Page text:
Figured I’d do a quick roundup of some of the stuff I’ve read, recently.
First off, here’s a review I did over Blake Butler’s 300 Million for Electric Literature.
I have also been remiss in my duties as a crime fiction fan, in that I haven’t yet sung the praises of Cry Father by Benjamin Whitmer. On a sentence-by-sentence basis, this one is the king of 2014. It brings up themes that will feel familiar to the dutiful crime reader: fatherhood (obviously), responsibility, alcoholism, drug addiction, and violence. I read this one months ago and I feel like I’m still digesting it. I still don’t really know what to say, other than I felt it hard, and that I think you should read it. One of those rare “un-put-downables.” A sticking point for me, and something I’d like to discuss further, is the book’s ending, but I’m gonna save that big spoilery motherfucker for a while down the road, once it’s been widely read.
I went to see James Ellroy read at Powell’s. That was a big moment for me. There’s no one who’s influenced my writing more than that strange, tall man. I felt inspired by his showmanship, inspired by his confidence, inspired by the guts of his shtick. I couldn’t meet him, though. Jeremy Johnson and Michael Kazepis did, but I just couldn’t. It wasn’t time yet. I didn’t want to look at him and see him and have him see me. Just didn’t seem right. I like him as a writer and performer, but I didn’t want to meet him as a person. I’m still not sure why. Probably just nerves. Anyway, I read Perfidia and thought it was awesome, but probably my least-favorite of his so far. All the parts with Ashida were awesome. That procedural-type shit. I don’t know. For someone who’s so good at keeping it short, this one felt, for the first time, too big.
Young Gods by Katherine Faw Morris occupies an ever-widening space in crime fiction, a space that I dislike with a passion. That Morris cuts out a spot inside that space with deft and at times flat-out brilliant prose creates a kind of dissonance in my mind, in that this type of book represents a big problem that I whine about a lot, but it’s so well done that I liked it. It’s the story of a thirteen-year-old girl who moves in with her pimp/drug dealer father after the death of her mother. It moves from anecdote to anecdote, in which the girl takes drugs, attempts to enlist her friend as her dad’s new trick, commits murder, and finally, in a sense, becomes her dad. It is an extraordinarily bleak book, and by the end of it I wondered what it was trying to do, exactly. The journey is fast-paced and the prose is on-point, but man am I ever tired of poverty porn, where the sharp descriptions of violence and depravity serve to move the characters, usually poor and ill, away from the reader, until it’s like we’re looking at the whole thing from space, and maybe that’s the point, but I’m still not 100% convinced as to the overall value of something like this. I’m not saying “the violence made me feel gross,” I’m saying “the violence seemed unreal.” If there’s not three-dimensions to hang it on, it just is what it is. Maybe that’s not a bad thing. Maybe I have no idea what I’m talking about. Lots of people seem to like that stuff. And, like I said, overall I liked it, too. Recommended it if you want a clinic in how to write like a demon.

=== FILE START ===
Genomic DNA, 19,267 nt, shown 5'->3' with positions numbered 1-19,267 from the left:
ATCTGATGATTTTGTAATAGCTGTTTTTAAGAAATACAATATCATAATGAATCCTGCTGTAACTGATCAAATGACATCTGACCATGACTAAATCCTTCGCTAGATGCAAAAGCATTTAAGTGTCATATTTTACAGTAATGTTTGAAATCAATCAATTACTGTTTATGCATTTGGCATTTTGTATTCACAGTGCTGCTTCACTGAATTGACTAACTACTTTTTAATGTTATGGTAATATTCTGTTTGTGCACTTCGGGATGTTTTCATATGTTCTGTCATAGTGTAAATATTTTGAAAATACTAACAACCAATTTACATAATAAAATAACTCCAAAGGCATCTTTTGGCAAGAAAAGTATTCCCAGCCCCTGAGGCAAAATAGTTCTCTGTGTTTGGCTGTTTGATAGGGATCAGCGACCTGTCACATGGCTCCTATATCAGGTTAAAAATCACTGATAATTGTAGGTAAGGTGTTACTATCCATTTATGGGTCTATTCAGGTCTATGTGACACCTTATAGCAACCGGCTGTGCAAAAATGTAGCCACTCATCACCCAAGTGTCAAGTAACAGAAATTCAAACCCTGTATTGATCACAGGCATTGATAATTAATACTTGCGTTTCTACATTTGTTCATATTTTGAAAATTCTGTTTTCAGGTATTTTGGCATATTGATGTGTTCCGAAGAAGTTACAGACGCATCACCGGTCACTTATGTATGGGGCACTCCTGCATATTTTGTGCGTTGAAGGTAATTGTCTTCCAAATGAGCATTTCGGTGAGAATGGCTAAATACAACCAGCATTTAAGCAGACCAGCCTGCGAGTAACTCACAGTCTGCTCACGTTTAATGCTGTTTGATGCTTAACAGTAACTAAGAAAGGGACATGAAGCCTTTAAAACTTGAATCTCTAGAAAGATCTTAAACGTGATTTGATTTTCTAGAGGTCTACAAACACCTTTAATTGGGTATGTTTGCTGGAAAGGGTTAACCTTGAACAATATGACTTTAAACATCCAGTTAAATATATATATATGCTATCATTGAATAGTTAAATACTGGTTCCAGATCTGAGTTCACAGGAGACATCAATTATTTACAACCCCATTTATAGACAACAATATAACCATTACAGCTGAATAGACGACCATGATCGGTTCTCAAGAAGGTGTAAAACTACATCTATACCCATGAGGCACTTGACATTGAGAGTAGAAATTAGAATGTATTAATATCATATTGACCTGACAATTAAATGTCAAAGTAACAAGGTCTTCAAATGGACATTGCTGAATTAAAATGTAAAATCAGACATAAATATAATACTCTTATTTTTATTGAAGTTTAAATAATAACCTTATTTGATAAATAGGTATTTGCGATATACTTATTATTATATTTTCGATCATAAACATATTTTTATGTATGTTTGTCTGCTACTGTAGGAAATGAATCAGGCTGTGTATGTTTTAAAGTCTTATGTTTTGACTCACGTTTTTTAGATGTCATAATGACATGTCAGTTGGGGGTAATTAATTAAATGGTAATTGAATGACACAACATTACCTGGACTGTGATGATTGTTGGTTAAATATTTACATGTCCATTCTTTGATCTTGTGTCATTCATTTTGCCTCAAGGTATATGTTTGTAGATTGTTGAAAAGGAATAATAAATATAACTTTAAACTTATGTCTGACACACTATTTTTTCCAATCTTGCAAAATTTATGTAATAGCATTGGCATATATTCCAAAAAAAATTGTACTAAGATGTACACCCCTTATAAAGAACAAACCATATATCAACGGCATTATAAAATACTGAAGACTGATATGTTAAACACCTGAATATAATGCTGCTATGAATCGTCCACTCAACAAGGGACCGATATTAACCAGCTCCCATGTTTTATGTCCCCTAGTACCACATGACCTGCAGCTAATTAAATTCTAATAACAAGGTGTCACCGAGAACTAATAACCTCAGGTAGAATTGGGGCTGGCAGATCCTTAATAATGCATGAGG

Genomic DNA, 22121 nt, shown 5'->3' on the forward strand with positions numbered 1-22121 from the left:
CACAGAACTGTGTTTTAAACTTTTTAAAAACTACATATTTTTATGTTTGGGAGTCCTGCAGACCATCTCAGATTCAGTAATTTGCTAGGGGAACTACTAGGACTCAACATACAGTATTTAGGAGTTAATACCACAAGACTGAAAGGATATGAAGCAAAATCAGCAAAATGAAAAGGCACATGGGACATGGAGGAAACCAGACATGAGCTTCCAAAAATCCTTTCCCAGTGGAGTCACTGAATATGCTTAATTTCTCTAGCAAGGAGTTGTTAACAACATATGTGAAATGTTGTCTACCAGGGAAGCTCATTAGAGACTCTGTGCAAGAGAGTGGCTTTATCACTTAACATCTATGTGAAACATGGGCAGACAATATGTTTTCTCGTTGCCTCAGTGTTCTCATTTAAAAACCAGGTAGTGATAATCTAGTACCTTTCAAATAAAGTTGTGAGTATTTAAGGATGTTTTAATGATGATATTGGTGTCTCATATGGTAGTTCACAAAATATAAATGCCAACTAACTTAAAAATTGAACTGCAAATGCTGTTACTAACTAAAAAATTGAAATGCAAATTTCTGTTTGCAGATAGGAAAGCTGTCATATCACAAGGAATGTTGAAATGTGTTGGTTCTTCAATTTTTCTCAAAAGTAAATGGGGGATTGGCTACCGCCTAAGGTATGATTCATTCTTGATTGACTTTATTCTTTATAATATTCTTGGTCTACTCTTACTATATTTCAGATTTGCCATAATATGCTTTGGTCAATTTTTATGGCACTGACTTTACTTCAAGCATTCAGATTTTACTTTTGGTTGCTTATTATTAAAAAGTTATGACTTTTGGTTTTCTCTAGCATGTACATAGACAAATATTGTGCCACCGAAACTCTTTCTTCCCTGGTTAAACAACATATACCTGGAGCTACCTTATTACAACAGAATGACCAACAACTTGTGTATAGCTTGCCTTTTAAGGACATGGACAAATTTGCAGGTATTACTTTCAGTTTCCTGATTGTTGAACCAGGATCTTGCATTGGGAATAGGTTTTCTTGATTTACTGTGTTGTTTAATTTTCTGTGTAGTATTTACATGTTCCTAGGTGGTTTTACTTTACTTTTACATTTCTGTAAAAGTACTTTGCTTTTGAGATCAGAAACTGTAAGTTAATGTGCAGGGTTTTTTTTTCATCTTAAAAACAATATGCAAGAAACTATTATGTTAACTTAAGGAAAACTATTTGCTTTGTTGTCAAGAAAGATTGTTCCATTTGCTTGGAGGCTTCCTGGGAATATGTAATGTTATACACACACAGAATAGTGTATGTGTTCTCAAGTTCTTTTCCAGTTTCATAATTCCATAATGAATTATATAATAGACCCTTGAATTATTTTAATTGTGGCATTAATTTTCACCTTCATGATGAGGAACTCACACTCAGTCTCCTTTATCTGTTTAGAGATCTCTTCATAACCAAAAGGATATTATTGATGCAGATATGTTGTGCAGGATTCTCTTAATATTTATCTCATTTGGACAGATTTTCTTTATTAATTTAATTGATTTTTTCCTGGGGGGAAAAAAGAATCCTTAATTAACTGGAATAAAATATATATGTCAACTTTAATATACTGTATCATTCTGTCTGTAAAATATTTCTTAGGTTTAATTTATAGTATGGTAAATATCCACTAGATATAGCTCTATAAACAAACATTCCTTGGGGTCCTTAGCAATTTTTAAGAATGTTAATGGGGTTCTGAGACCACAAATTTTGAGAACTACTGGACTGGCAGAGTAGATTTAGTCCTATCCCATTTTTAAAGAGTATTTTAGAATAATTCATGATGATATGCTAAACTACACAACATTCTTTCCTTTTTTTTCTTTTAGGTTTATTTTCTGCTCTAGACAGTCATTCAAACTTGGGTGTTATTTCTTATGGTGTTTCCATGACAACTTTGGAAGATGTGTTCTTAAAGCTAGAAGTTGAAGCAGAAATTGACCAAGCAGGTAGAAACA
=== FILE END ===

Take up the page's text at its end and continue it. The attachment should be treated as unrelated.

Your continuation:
And finally, I’d like to talk a little about Dogo Barry Graham’s wonderful, eye-opening Kill Your Self: Life After Ego. In the spirit of a book that is all about losing the self, and working to curb suffering by muting the ego, I’m going to make this review all about me. As of late I’ve found it increasingly difficult to let go of my anger. It’s always been a problem, that I tend to see and expect the worst from people. After reading this book, I realized that, as is typically the case, it all stems from a problem with myself. Or rather, the story I tell my self about myself.
Graham uses quick, succinct aphorisms to move the book along, never dwelling on one thought or the other. I’ve always enjoyed this about zen writing, in that even whilst explaining a koan or a deep subject, the writer typically just expresses the question in the clearest way possible, once, and then dips out. After that it’s up to you. It’s something you’re supposed to think about, and the process of thinking is the solution in and of itself.
This book is packed with a-ha moments. I reflected a lot upon reading it. In particular, I enjoyed the passage about the fishing boat, in which the owner of said vessel takes his newly-painted baby out on the water on a foggy day. Another boat bumps into his, and he turns around and starts yelling, only to find the other boat empty. The boat is always empty, but we bring our stories to it, the story that goddammit this drunk motherfucker is out here not watching where he’s going or goddammit I just got this painted and of course it gets fucked up…no. These are all stories we’re making up as we go along, all stories designed to make us the protagonist of our lives, the put-upon, the only one who “gets it.” After awhile, this becomes easier than breathing. The boat is always empty, until we fill it with our own bullshit.
The book is presented in a “take-it-or-leave-it” style. It isn’t preachy. It doesn’t want you to do this or that. It just is. And it’s so refreshing. Couldn’t recommend it more.